I tried to remain calm on the outside and asked lots of questions calmly. My body started shaking like it had during the first disclosure with my previous boyfriend. I remembered the feeling. He didn’t apologize. He rationalized, he justified, he blamed me, he gaslighted me, he minimized, he compared himself to other men who used porn even more frequently. Again, I told him I would forgive him (unilateral forgiveness is not the same thing as reconciliation which requires both parties to be committed to honest relationship). I told him pornography is adultery and he had broken the covenant of our marriage before God. I told him he had effectively abandoned our marriage (although I was just finding out about it), and he had a choice now to come back to the marriage in faithfulness, but I would not stay married to him unless he found freedom from porn addiction through God. I started to see how he had lied to himself so much more than he had lied to me. The lying was worse than the acting out. The total destruction of trust and the idea of the person you thought you knew is excruciating.

I was deep in a state of shock. I was thankful I had already learned some things about porn addiction (though I had so much more to learn), and I already knew it wasn’t about sex. I knew it wasn’t about me in any way shape or form. I knew it wasn’t my shame to carry. And again, I knew I had to talk to someone or I would explode. So I shared with my pastor’s wife, who I already knew was a safe person. She spoke truth and pointed me back to Jesus, she prayed for us. She confirmed how big a deal it was, and that I should expect nothing less than faithfulness from my husband.

A couple weeks after d-day (disclosure day), I was feeling so much panic in my body when I knew my husband was coming home from work and I would have to interact with him that I asked him to go sleep in the guest room and give me space after our toddler was asleep.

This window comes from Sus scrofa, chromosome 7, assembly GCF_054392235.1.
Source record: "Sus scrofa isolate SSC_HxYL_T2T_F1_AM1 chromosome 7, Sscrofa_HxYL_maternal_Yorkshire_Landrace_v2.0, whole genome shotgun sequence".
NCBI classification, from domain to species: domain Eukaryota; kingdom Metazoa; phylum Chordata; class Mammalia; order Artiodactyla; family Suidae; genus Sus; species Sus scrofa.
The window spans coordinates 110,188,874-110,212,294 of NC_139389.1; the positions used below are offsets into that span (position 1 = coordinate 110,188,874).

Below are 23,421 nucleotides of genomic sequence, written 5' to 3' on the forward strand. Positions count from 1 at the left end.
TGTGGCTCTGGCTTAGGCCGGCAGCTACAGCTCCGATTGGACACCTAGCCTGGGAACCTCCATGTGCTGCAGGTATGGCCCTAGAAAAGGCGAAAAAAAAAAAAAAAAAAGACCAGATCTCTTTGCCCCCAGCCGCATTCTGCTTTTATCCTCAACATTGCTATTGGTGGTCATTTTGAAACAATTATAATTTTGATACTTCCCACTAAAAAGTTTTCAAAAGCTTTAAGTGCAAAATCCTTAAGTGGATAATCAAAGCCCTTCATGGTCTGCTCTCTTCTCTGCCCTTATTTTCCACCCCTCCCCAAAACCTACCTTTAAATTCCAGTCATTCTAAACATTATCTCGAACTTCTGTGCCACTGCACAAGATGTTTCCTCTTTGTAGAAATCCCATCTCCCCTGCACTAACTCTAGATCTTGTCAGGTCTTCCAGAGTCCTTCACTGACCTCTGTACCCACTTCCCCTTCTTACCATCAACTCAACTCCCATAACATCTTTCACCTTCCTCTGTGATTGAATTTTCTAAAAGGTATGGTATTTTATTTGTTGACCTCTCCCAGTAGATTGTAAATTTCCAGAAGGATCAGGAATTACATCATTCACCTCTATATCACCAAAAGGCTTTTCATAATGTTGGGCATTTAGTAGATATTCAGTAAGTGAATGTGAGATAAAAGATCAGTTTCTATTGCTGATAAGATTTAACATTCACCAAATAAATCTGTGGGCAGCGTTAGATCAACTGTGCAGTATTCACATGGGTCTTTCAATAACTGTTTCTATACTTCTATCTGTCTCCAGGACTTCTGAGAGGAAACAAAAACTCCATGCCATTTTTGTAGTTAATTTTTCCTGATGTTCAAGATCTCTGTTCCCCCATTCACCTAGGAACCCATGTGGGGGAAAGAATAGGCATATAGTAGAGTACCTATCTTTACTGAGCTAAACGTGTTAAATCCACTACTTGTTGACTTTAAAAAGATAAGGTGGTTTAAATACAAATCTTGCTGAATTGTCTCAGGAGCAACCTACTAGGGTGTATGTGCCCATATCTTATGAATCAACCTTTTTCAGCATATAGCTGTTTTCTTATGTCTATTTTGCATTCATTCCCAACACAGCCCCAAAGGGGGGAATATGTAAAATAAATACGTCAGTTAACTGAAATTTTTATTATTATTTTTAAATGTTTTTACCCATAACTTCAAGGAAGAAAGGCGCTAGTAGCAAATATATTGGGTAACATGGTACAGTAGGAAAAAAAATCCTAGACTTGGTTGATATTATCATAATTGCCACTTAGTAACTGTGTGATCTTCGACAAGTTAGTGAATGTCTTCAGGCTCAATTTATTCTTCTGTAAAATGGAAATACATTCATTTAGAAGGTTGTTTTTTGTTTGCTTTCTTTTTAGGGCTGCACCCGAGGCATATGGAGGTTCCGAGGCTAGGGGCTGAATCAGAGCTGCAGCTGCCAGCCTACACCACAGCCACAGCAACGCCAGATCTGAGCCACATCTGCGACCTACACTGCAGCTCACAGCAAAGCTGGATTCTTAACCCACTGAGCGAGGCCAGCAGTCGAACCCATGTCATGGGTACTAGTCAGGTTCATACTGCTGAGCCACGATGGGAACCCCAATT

Back to google I went. I found so many more resources than there were 20 years ago. It was still a struggle to find Biblically based help that was full of truth and wisdom. I found a wives’ intensive for spouses of sex addicts that was incredibly helpful.

I eventually found a counselor who has lived through betrayal trauma and is still married to her husband, is a Christian, and is an expert in sex addiction. I learned about redemptive separation and decided I would initiate it with the help of my counselor. In this kind of separation we are each supposed to be working on recovery/grieving/ healing and not having emotional conversations that spiral into more hurt. We started the separation with the *hope* of reconciliation, but no guarantee. It was a huge step in feeling a measure of safety and having the space to grieve freely.

I tried several weekly wives support groups before I found Captives Free. It was a breath of fresh air that it’s free, it’s substantial in it’s content (lots of scripture, a workbook with difficult but wise and helpful things to work through), and that I’m going through it with lots of other women going through the same struggle and pain. The wisdom, wise application of scripture, and challenging assignments are what I really need right now.

One of the Captives Free lessons on grieving about admitting our feelings was especially helpful to me. We went through so many verses where God himself feels what we humans regard as “unacceptable” emotions. God loathes (Ps. 95:10), he gets angry (Ps. 78:49-50), he hates (Prov 6:16), he is grieved (Gen 6:6). God feels them and has never sinned. Since discovering my husband’s betrayal, I have felt all these along with just about every feeling on any feeling chart/wheel I could find. Looking at scripture and seeing God feel these things allows me to be honest when I have “negative” emotions. The emotions are part of the way we are made in his image. I’m working on acknowledging and feeling these emotions honestly without them leading to sin.

And in the meantime, I have continued to share about the crisis I’m going through with other women at church, close friends, family. I know I would still be floundering without this varied community of people in my life to support us and pray for us. I don’t know if reconciliation will be part of our future - that is up to my husband cooperating with God to change his heart, to have godly sorrow that leads to repentance, and walk in true freedom. But I know I will be ok, secure in the love of God – my Maker who is my husband. (Isaiah 54:5)

J.I.